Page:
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article imageOp-Ed: Huge numbers of new marine DNA viruses discovered

By Paul Wallis     Apr 28, 2019 in Science
Columbus - Um…yeah, sure. When it’s a major study, always fudge the numbers if you can. Just add 2 million new viruses according to the International Business Times. Or maybe there’s about 200,000, according to Nature.com
A new marine study recently conducted does indicate vastly more marine viruses across multiple environments, however ineptly published the results. The new viruses, however many there are, constitute a huge jolt for basic marine ecology.
To find out what exactly was discovered, I had to check out the source paper, published on Cell.com. The paper’s authors cite 195,729 viral populations that they’ve actually identified. You can assume further studies will add to this number over time. (The study is attributed to Ohio State University according to Nature.com with mentions of related researches elsewhere. You’d think the actual study attributions would be clearer.)
What’s so significant about so many marine viruses?
Marine viruses are a key dynamic in the food chain, and ocean ecology generally. There are a few issues here:
1. So many more viruses indicates a vast range of possible pathologies, far bigger than the “15,000” number of previously identified species could possibly cover.
2. Marine pathogens affect the entire ocean food chain. That means anything from an oceanic plague to specific hits on particular marine species.
3. These huge numbers (there are literally millions of viruses in any drop of sea water) mean viral population growth has been extremely successful. It also means they’ve succeeded in exploiting vast ranges of ecological niches.
4. To produce that many viruses means a vast amount of protein and genetic materials are being processed at all levels. That’s highly significant, because it means marine viral pathology is a huge factor in current ocean ecologies.
5. Viruses infect microbes as well as higher animals. The entire oceanic ecology is therefore theoretically subject to added stresses from these viruses at all levels.
6. Viruses mutate. There probably is an identifiable range of “ancestry” for the viruses, but what about the future? What if declining marine populations induce viruses to mutate to survive? That could get nasty.
No, the world’s not ending just quite yet
Viruses are either dormant or active. Viral infections are based on viruses having access to genetic materials, DNA in the case of these viruses. Viruses tend to specialize, meaning only a few are potentially dangerous to any specific host.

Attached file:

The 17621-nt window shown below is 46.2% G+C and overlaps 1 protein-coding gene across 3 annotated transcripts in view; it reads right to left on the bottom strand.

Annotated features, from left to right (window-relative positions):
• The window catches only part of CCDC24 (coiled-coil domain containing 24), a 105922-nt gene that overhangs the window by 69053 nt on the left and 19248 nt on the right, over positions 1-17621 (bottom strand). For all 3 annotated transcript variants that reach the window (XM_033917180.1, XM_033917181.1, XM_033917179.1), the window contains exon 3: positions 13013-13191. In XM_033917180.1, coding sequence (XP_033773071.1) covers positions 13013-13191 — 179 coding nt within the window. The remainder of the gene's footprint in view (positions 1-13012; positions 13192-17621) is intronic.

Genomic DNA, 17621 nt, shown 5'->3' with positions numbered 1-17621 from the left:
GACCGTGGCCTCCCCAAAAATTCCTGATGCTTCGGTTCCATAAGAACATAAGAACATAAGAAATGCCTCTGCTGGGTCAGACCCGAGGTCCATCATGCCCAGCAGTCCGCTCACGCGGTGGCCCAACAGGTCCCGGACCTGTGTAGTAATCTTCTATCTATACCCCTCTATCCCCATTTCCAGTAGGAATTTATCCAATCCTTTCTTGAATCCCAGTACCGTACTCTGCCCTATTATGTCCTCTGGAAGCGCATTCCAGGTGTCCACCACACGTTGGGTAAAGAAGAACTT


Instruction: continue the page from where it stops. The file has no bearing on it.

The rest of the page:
So these huge numbers may not pose any sort of imminent threat. What is clear is that these viral populations have been in place for quite a while, to deliver these population figures. Migratory hosts, however, could spread mutant viruses, another imponderable.
There’s no clear indication that any major viral fish kills or other easily visible ecological impacts are directly attributable to viruses. They are, however, natural suspects in any sudden population crash by definition, and viruses do kill fish. Big fish kills, if not caused by human incompetence, are usually based on pathogens of some kind.
(Note marine virus risks in aquaculture are a study in themselves and considered a potentially real threat.)
So maybe the viruses are just being viruses, not all that dangerous. Having said which – The influenza pandemic after World War 1 was a viral infection. It emerged as a human pathogen from some obviously pre-existing viral population. That strain of virus basically diluted itself, but influenza remains a high-risk infection for humans.
The marine viruses may or may not produce a high-risk class of pathogen which can attack big marine populations. The more likely scenario is localized outbreaks, and/or perhaps a scale of increased risk as ocean biota populations decline. Smaller marine populations would be at greater risk of infection, simply because the viruses would have a reduced number of vectors to infect.
The unknown is calling
Virology is one of the most underrated of biological studies. Viral ecosystem interactions, particularly in huge environments, need to be studied. Given that about 30% of human food comes from the sea, what’s not known is a exactly how dangerous the viruses are, at this point in history.
The previous underestimation of viral populations indicates that a lot more study, and much better understanding, will be required. There are now nearly 200,000 more risks than there were before. Good management will require proper attention and some pretty hard slog research to deal with any future risks.
This opinion article was written by an independent writer. The opinions and views expressed herein are those of the author and are not necessarily intended to reflect those of DigitalJournal.com
More about marine virus populations study 2019, Ohio state university, marine ecology, marine DNA viruses, marine biota populations and viral impacts
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